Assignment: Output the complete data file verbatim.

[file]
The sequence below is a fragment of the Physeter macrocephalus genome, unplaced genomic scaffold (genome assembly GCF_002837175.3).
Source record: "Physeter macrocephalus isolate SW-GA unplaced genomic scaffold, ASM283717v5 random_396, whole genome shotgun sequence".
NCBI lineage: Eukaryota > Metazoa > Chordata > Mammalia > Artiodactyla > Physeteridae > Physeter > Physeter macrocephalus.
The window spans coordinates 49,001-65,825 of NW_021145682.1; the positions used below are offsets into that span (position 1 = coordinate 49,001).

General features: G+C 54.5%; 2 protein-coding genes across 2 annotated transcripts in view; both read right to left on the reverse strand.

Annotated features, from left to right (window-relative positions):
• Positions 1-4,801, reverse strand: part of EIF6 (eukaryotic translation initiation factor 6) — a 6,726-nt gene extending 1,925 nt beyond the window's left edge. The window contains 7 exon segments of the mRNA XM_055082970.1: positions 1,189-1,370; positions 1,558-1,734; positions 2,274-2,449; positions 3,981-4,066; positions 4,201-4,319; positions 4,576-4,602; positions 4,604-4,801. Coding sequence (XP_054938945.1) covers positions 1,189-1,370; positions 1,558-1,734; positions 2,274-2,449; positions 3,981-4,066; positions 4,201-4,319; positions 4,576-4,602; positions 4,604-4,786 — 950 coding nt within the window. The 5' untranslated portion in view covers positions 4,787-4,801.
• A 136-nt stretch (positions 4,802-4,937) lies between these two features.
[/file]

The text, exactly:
The sequence below is a fragment of the Physeter macrocephalus genome, unplaced genomic scaffold (genome assembly GCF_002837175.3).
Source record: "Physeter macrocephalus isolate SW-GA unplaced genomic scaffold, ASM283717v5 random_396, whole genome shotgun sequence".
NCBI lineage: Eukaryota > Metazoa > Chordata > Mammalia > Artiodactyla > Physeteridae > Physeter > Physeter macrocephalus.
The window spans coordinates 49,001-65,825 of NW_021145682.1; the positions used below are offsets into that span (position 1 = coordinate 49,001).

General features: G+C 54.5%; 2 protein-coding genes across 2 annotated transcripts in view; both read right to left on the reverse strand.

Annotated features, from left to right (window-relative positions):
• Positions 1-4,801, reverse strand: part of EIF6 (eukaryotic translation initiation factor 6) — a 6,726-nt gene extending 1,925 nt beyond the window's left edge. The window contains 7 exon segments of the mRNA XM_055082970.1: positions 1,189-1,370; positions 1,558-1,734; positions 2,274-2,449; positions 3,981-4,066; positions 4,201-4,319; positions 4,576-4,602; positions 4,604-4,801. Coding sequence (XP_054938945.1) covers positions 1,189-1,370; positions 1,558-1,734; positions 2,274-2,449; positions 3,981-4,066; positions 4,201-4,319; positions 4,576-4,602; positions 4,604-4,786 — 950 coding nt within the window. The 5' untranslated portion in view covers positions 4,787-4,801.
• A 136-nt stretch (positions 4,802-4,937) lies between these two features.